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Clinton, Republicans seek breakthrough on stalled education spending

WASHINGTON (CNN) -- President Clinton urged Congress to move on a major school construction bill Tuesday, one of several government spending bills mired in Congress two weeks before a pivotal Election Day.

Education

Democrats and Republicans pressed their dueling agendas on education spending in separate rallies at the White House and Capitol Hill on Tuesday. Education has long been a battleground issue between Republicans and Democrats, and this budget year is no exception.

"There can be nothing more important than actually acting like we say we believe that our kids are the most important thing in the world to us," Clinton told supporters gathered on the South Lawn.

Congress and the White House are wrangling over a roughly $350 billion appropriations bill -- which includes funding for health and labor programs -- now pending. Eager to secure his legacy as an education president, Clinton insisted that the GOP-led Congress target funds toward his agenda to reduce classroom sizes by hiring 50,000 additional teachers and building and modernizing public schools.

With a model red schoolhouse and a group of elementary school students standing behind him as a backdrop, Clinton vowed not to sign any more "tardy slips" giving Congress more time to reach agreement on education spending.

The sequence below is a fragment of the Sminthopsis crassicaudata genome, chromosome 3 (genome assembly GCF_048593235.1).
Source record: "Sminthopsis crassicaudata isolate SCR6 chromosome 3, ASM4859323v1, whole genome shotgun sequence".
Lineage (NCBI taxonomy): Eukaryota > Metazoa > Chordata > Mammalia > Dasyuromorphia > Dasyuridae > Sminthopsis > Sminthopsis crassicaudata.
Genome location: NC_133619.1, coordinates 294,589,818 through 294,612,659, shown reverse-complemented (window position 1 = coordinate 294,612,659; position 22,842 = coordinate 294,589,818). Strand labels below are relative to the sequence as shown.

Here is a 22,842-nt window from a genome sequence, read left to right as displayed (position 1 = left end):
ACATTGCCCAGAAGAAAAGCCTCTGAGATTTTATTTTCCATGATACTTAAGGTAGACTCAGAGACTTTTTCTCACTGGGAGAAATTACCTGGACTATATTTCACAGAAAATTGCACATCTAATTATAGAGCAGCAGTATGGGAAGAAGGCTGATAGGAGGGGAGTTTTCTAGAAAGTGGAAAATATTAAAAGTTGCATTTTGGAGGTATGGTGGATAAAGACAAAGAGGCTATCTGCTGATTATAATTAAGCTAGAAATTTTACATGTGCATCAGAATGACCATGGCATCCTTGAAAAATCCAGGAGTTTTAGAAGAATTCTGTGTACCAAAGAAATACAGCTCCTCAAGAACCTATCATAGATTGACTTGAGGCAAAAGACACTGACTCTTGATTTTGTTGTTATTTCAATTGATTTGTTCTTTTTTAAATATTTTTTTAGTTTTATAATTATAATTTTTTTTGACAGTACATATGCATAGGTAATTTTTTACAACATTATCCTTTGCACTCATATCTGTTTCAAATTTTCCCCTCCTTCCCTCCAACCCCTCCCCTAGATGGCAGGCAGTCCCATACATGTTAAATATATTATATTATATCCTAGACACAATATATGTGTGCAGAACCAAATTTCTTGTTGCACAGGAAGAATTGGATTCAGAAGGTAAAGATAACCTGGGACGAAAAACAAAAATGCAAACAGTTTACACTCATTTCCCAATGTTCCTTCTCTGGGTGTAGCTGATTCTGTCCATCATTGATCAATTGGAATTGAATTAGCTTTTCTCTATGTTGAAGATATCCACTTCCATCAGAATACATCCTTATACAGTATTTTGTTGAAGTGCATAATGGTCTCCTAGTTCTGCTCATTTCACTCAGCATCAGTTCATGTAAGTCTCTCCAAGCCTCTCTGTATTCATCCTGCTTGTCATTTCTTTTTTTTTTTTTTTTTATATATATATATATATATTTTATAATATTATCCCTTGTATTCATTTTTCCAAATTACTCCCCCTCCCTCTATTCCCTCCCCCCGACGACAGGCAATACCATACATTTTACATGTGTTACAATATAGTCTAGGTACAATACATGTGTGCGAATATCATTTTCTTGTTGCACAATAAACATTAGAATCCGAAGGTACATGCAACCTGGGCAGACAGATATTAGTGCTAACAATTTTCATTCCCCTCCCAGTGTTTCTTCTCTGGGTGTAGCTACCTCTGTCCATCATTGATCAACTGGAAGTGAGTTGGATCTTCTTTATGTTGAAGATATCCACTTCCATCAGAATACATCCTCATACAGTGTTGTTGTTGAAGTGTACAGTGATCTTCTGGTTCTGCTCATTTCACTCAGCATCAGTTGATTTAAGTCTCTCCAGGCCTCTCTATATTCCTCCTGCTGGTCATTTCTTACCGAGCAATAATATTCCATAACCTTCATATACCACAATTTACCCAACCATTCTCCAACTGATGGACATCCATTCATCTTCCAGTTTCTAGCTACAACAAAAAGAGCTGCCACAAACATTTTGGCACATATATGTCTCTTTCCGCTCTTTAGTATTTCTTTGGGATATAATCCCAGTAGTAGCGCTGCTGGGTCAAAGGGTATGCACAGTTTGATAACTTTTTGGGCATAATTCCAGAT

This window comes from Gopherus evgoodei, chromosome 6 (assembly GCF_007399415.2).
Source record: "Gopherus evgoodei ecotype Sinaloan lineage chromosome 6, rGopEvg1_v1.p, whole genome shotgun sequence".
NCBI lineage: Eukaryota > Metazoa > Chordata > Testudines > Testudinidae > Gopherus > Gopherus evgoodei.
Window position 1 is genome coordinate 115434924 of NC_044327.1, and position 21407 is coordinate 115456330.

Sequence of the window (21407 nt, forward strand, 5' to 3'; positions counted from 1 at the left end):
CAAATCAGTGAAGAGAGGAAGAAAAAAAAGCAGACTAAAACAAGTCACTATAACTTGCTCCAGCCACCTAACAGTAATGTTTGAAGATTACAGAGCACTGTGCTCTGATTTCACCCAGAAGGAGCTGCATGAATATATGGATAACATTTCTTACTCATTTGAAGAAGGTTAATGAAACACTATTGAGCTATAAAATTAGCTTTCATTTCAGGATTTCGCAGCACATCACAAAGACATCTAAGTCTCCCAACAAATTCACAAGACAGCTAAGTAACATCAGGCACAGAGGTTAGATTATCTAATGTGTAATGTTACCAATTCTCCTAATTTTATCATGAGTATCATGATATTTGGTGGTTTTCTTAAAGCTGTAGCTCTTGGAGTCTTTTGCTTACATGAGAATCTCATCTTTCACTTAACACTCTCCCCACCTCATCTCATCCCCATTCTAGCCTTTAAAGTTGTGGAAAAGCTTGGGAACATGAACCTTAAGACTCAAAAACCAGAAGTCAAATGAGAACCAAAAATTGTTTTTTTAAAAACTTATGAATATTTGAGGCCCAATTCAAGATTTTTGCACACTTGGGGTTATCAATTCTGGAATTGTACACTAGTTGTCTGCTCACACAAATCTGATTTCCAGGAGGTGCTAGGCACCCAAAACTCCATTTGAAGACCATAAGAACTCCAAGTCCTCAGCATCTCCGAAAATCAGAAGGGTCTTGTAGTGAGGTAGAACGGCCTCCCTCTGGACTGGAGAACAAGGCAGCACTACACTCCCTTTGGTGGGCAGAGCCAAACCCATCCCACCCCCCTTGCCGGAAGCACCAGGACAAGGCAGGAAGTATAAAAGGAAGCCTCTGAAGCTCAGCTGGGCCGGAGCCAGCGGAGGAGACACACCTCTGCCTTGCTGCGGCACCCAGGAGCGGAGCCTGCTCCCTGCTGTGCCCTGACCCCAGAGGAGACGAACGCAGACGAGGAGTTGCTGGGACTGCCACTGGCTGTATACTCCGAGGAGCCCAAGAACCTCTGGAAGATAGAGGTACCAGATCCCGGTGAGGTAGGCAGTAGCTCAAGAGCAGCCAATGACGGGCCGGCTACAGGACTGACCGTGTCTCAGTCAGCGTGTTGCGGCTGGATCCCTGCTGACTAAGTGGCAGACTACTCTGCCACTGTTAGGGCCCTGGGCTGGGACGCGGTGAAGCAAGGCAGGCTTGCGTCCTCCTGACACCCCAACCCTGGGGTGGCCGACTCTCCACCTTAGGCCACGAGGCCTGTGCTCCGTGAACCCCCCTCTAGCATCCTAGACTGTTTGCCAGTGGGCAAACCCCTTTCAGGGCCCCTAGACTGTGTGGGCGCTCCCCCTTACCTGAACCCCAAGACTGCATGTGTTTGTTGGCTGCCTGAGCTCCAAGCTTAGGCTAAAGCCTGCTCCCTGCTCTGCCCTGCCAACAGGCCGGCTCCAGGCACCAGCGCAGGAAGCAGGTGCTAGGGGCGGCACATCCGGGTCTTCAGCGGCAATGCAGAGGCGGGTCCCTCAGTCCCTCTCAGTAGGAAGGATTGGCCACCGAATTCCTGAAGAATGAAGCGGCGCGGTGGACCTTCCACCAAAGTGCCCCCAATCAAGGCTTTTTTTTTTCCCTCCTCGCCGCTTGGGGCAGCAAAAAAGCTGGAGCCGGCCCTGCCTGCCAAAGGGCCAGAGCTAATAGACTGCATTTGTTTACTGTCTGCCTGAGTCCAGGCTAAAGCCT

"Nearly two months into the new school year, the majority leadership still hasn't given a single dime for school construction and modernization, not even enough to build a one-room schoolhouse," he said.

Clinton has signed four continuing resolutions to keep the government funded as negotiations continued well past Oct. 1, the beginning of the new fiscal year. Republicans and Democrats must also must make headway on a roughly $37 billion bill to fund the Commerce, Justice and State Departments and a $15 billion international aid measure before Congress adjourns.

Clinton
President Clinton hangs a sign on a model schoolhouse after urging Congress to move on a major school construction bill.  

In particular, Clinton renewed his call for $25 billion in new school construction bonds designed to build and modernize public schools over the next 15 years. Under the plan, bond owners would receive federal tax credits rather the interest payments from the school districts, allowing those districts to borrow interest-free.

"I don't think it's too much to ask the federal government, at a time of record surpluses, to provide $25 billion in school construction and modernization bonds," Clinton said.

Clinton also pushed for a five-year, $1.3 billion initiative designed to help meet public schools' most urgent repair needs, such as roofing and heating and cooling systems. The assistance would be targeted to high-need districts.

The president also called for an additional $1.75 billion to help hire 50,000 elementary school teachers as well as more dollars to fund after-school and summer-school programs designed to help at-risk students boost test scores and stay out of trouble.